feminists@law, Vol 4, No 1 (2014)

Feminism Then and Now

Introduction – Sarah Keenan*

On 21 January 2014 the LSE Gender Institute held a discussion panel on ‘Feminism Then and Now’, the first in its series of ‘Conversations’ to welcome The Women’s Library collection to the school.  The panel consisted of writer Yasmin Alibhai-Brown, Green Party leader Natalie Bennett, Freedom Without Fear Platform activist Camille Kumar, University of Bristol researcher Finn Mackay, Southall Black Sisters activist Pragna Patel, and Birkbeck Professor Lynne Segal.  In the same packed lecture theatre which just two months earlier held a debate on whether rape is ‘different’, and in the same week as UKIP leader Nigel Farage spoke in a neighbouring LSE lecture theatre about his take on this year’s upcoming European elections, the panel reflected on changes and consistencies in feminist activism, primarily in England, over multiple generations.  A number of the panellists mentioned the enemy of neoliberalism, and Kumar and Bennett extended that idea to give an analysis explicitly acknowledging the 2012-2013 campaign to save The Women’s Library from being purchased by, and then relocated to, the LSE.  While the LSE is publicly celebrating the arrival of The Women’s Library, this move represents a defeat for the Save The Women’s Library campaign both in terms of the collection being bought by a relatively wealthy and elitist university from a poorer and traditionally working class one (London Met), and in terms of its consequent relocation from its purpose-built, explicitly feminist space in East London to the highly securitised and, for many women, intimidating halls of the LSE library in Holborn.  As an audience member, I didn’t manage to ask the panel for their reflections on what the event’s celebration of this move meant for the place of feminism within neoliberal institutions today, particularly for the neoliberal institution we were all sitting in.  I did however manage to get permission from Camille Kumar to publish her powerful speech from the panel discussion here.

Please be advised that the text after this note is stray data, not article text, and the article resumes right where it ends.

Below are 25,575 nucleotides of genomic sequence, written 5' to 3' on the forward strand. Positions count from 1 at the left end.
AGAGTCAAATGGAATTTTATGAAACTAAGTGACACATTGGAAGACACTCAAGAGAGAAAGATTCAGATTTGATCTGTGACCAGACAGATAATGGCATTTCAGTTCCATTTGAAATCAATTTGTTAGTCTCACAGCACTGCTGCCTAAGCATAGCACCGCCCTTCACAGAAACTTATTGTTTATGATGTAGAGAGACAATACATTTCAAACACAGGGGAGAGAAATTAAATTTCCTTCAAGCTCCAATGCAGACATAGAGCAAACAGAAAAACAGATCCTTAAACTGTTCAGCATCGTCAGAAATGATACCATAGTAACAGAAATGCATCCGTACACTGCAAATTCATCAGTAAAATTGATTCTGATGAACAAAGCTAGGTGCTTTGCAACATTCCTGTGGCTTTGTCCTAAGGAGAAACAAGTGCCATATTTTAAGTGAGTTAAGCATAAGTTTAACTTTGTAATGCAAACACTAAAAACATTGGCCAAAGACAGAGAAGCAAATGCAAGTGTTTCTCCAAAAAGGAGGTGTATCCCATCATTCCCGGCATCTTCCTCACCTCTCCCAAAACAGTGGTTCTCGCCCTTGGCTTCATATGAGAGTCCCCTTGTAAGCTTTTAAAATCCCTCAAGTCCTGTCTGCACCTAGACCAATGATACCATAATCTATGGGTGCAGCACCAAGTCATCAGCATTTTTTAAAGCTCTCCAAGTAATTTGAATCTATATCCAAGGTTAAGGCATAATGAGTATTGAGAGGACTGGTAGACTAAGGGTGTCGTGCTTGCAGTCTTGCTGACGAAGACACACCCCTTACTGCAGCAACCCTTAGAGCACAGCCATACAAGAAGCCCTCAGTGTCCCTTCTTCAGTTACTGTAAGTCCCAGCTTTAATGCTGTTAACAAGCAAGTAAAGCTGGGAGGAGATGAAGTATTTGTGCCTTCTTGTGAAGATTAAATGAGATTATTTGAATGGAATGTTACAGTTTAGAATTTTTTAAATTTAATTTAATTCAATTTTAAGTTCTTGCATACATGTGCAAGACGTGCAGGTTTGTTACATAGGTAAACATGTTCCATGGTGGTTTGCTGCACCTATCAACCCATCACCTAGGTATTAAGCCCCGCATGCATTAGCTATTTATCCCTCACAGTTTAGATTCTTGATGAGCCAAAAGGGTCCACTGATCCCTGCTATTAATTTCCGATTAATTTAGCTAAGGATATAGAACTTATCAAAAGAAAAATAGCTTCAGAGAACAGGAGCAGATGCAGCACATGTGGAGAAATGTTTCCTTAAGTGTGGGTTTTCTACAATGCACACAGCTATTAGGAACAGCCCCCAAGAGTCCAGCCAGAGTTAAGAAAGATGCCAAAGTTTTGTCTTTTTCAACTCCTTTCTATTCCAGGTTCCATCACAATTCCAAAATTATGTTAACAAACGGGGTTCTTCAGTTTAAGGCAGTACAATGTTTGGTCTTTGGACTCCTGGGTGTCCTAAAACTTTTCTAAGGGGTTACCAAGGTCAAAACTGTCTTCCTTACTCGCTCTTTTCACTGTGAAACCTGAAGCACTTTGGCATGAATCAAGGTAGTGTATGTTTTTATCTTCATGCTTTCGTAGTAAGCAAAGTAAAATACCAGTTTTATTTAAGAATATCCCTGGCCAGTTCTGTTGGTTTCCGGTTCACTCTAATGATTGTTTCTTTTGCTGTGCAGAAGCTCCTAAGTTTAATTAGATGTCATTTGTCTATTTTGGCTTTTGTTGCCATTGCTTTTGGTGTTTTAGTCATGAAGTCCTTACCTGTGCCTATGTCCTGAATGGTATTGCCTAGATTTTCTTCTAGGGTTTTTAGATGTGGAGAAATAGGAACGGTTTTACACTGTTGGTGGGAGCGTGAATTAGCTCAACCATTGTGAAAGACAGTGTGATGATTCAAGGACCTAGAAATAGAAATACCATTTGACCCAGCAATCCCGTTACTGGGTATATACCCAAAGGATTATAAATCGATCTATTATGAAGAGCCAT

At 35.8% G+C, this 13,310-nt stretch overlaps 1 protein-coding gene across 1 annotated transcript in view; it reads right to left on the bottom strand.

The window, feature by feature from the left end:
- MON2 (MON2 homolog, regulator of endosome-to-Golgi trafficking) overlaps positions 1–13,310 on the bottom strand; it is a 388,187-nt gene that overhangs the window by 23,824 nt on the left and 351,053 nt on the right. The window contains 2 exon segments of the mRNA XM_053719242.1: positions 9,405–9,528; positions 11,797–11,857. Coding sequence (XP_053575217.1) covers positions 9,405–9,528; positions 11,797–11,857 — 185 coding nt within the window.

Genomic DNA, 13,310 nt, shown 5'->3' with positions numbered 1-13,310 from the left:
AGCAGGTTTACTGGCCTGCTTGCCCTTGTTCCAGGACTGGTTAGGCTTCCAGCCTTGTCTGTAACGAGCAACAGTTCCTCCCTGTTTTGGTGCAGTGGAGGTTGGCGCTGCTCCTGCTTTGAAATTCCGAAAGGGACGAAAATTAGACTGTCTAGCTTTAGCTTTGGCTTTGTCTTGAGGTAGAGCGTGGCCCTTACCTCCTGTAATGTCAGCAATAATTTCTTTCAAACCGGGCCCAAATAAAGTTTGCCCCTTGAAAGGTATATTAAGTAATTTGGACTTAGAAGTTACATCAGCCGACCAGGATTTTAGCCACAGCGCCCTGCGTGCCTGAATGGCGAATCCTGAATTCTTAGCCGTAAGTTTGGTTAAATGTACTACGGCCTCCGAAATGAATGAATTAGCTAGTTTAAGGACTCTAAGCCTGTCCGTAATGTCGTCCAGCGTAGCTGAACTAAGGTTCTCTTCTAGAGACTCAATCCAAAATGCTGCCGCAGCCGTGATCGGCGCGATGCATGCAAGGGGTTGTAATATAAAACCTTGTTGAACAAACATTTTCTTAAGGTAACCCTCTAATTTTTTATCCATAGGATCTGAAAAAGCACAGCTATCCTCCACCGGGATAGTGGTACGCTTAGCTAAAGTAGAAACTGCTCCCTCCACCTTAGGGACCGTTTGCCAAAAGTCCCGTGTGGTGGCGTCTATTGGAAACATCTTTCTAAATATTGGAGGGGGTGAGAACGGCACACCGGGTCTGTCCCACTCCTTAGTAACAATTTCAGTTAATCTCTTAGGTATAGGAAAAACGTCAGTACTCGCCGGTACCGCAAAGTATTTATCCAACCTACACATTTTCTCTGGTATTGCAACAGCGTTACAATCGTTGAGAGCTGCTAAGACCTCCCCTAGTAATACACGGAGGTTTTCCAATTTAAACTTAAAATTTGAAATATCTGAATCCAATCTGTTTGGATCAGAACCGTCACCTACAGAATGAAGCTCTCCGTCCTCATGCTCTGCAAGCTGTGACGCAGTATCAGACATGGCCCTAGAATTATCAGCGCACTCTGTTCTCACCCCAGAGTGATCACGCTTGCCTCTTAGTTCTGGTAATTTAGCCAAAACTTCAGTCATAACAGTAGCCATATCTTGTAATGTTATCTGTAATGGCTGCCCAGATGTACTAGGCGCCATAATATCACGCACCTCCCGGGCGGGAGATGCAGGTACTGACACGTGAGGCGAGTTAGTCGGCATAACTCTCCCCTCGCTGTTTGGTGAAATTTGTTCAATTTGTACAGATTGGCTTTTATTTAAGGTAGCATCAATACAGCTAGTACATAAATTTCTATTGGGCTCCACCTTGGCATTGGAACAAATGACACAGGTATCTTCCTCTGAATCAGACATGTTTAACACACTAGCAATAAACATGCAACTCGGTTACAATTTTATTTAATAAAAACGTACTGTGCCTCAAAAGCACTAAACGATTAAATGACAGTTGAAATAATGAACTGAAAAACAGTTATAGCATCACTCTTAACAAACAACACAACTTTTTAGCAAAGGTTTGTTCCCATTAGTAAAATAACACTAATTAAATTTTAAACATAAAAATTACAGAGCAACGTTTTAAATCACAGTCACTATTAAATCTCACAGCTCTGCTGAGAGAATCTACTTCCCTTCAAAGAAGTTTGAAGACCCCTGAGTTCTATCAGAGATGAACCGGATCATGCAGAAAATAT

Feminism Then and Now – Camille Kumar**

I am an anti-violence practitioner and campaigner; I provided direct support for women experiencing violence for 10 years in various settings in Australia, Bangladesh and the UK, and have been active in the ending VAWG [Violence Against Women and Girls] movement, amongst related campaigning with black feminists and other groups. I was invited today as a member of Freedom Without Fear Platform.

The FWFP formed to express and foster UK based solidarity with the anti-rape movements in India and globally and to give a platform to BME women in the UK to lead discussions around VAWG issues; to make the connections between anti-VAWG struggles around the globe; to counter the imperialist racist discourse that UK mainstream media continuously bombard us with and; to highlight the cynical co-opting of VAWG issues by various groups in the UK who are seeking to further their own racist/ anti-immigration/ Islamophobic agendas. Freedom Without Fear seeks to practice and develop a feminism that is working on the principle that until all are free, none are free. 

Violence against women and girls was for me on a personal/political/professional level the starting point for my journey with feminism so it is with this that I will start, and I would like to share a story.